Darren’s motorcycle needed new rear brake pads and he had contacted the Valcom Motorsports Kawasaki dealer in Trinidad, Colorado a few days earlier to ensure that they would have them available.  So we headed along I-25 into Colorado to collect the parts before lunch.  We followed a recommendation for good Mexican food to Mission on the Bell, a small restaurant located in the basement of a small office building found in the center of the main street.  The food was quite spicy and very good.  It was good to have a meal in a restaurant again!  Trinidad is a strange city.  It has a picturesque main street with some very long-standing pubs that could be very quaint, but unfortunately it seemed to be occupied by dirty, drunken, mentally ill people.  It seemed that every block consisted of at least 2 or 3 of these people.  Another traveler had previously informed us that Trinidad is the gender-transformation capital of the United States, so you can imagine that would attract a number of unique people to the area. 

We wanted to use the Internet, so we headed over to a McDonalds.  Darren walked outside to check for something on the bike and noticed a fully loaded KLR across the street at the Visitor’s Center.  He went to investigate and found Mark, a Canadian that was traveling for 3 weeks.  We decided to camp together and have a hearty cookout together.  We rode over to the Trinidad Lake State Park and found that they were completely full.  It was quickly heading into the late afternoon and the attendant wasn’t able to give us very many alternatives.  Saturday night camping near any city is always a pain in the rear.  Luckily there was a gentleman in the State Park office that happened to be the owner of an RV park about 15 miles south, just across the border back into New Mexico.  He called to confirm that they had space for us and gave us directions. 

We picked up a feast of steaks, potatoes, corn, broccoli, onion, beer and wine and headed to the camp.  The place was really an RV park.  The area they referred to as a ‘tent meadow’ was actually a small mud-rutted area under a ridge behind the RV park and campfires were not allowed.  However, the owners did have a large covered patio with a few grills that we were able to use.  So after setting up the tents, we headed to the patio to enjoy our food and drinks. 

 6/17/2007 Colorado State Parks

 After a night of drinking, none of us were feeling eager to make an early start.  We all showered and packed up very slowly.  We grilled some sausages for lunch and sat around discussing a plan for the next day.  Darren and Paul both wanted to get on some more challenging dirt, while I was grateful to remain behind for a day or so while the boys played rough.  So while they discussed possibilities regarding which areas to ride, I used the phone to call home for Father’s Day. 

Late in the afternoon we finally left the camp and headed north back into Colorado.  We headed to Lathrop State Park near the town of Walsenburg.  We were surprised and disappointed in the cost of the State Parks in Colorado.  We expected Colorado to be a great place for these parks, but they are actually very expensive to enter – charging $5 per motorcycle per day to enter the park in addition to the camping charge, which varies per park.  With 3 motorcycles in our group, it cost $15 just to enter the park and another $18 for the campsite.  At this rate, we could have almost paid for a hotel.  We also discovered that we would need a $10 habitat stamp per person to backcountry camp in Colorado.  It seems nothing is truly free here…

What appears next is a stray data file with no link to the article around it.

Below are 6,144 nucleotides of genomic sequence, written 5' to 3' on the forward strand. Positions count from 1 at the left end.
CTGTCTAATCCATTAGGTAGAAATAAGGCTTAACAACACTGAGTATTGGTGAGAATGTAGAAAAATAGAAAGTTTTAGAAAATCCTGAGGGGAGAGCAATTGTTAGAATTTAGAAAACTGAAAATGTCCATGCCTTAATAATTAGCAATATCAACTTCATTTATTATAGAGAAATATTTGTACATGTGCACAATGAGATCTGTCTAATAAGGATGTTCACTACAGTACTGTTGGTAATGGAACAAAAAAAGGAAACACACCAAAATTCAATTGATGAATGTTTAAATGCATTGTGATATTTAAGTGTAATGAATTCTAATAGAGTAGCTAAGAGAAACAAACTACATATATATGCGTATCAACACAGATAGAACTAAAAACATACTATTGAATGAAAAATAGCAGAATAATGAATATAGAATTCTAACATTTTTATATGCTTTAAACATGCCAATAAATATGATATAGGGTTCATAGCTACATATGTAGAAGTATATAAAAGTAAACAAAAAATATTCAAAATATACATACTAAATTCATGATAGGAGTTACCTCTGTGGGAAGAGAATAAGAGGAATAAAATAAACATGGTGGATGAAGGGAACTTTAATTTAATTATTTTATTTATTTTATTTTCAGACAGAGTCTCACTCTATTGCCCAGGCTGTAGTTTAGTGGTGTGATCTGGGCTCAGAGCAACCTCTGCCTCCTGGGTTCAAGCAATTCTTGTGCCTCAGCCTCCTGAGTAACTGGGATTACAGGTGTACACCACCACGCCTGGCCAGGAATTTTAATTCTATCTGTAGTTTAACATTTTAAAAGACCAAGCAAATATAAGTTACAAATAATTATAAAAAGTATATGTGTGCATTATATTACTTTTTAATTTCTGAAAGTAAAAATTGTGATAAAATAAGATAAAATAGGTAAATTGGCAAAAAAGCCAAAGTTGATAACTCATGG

We accepted the cost and set up our tents before riding into town in search of a pizza place.  Surprisingly, the town of Walsenburg lacked a pizza shop, but we did find a Mexican restaurant where we had a relaxed meal.  We returned to the camp with a few beers and sat around chatting for a while before heading to bed. 

6/18/2007 Camping Alone

Darren and Mark decided to do a boys’ ride further along the TAT.  I didn’t mind, especially considering how much travelogue writing I needed to get done.  I knew it would be a good opportunity for Darren to run at higher speeds and we could both use a bit of personal space.  So we decided to swap tents for the night so the guys could backcountry camp in the 3-man tent and I would stay by myself in Mark’s smaller tent in the State Park.  They headed off in the morning and I put up a tarp over my tent site for some shade.  I spent all day writing and rearranging the tarp against the strong winds and moving sun.  I finally finished about 4 pm and decided to ride into town for an early dinner.  I still had a craving for pizza and nothing else that I passed by looked appealing.  I ended up at Pizza Hut where I fulfilled my craving with a personal size pizza that was still way too much food!  I followed a local’s directions to a privately owned movie rental shop where I rented a movie to watch later in the evening before picking up a liter of Coke and heading back to camp.  When I pulled up I saw 2 other motorcyclist were setting up camp right across the lawn from me!  I pulled off the helmet and went over to say hello!  They were probably in their 50’s, from Texas and on BMWs.  They were clearly not interested in holding conversation and I took the not-so-subtle hint.  They were actually quite rude.  I took a little walk around the campground and was invited to sit with a group of related senior citizens who had a good fire going in front of their RV.  They roasted marshmallows and insisted I partake in the treat.  As it began to get dark, I excused myself and set up my movie.  The movie I watched was called ‘The Secret Life of Words’ staring Tim Robbins and it was a good pick – an emotional mystery of a movie.  I would recommend it and was actually a little disappointed that Darren missed out on it.  It is an awkward thing to camp alone in a state park where everyone else is accompanied.  Everyone looks at you like you are some kind of threat, even as a woman.  It is very isolating, a little unnerving and not what I had expected.  I didn’t really mind staying alone there, but I could never imagine traveling alone all the time.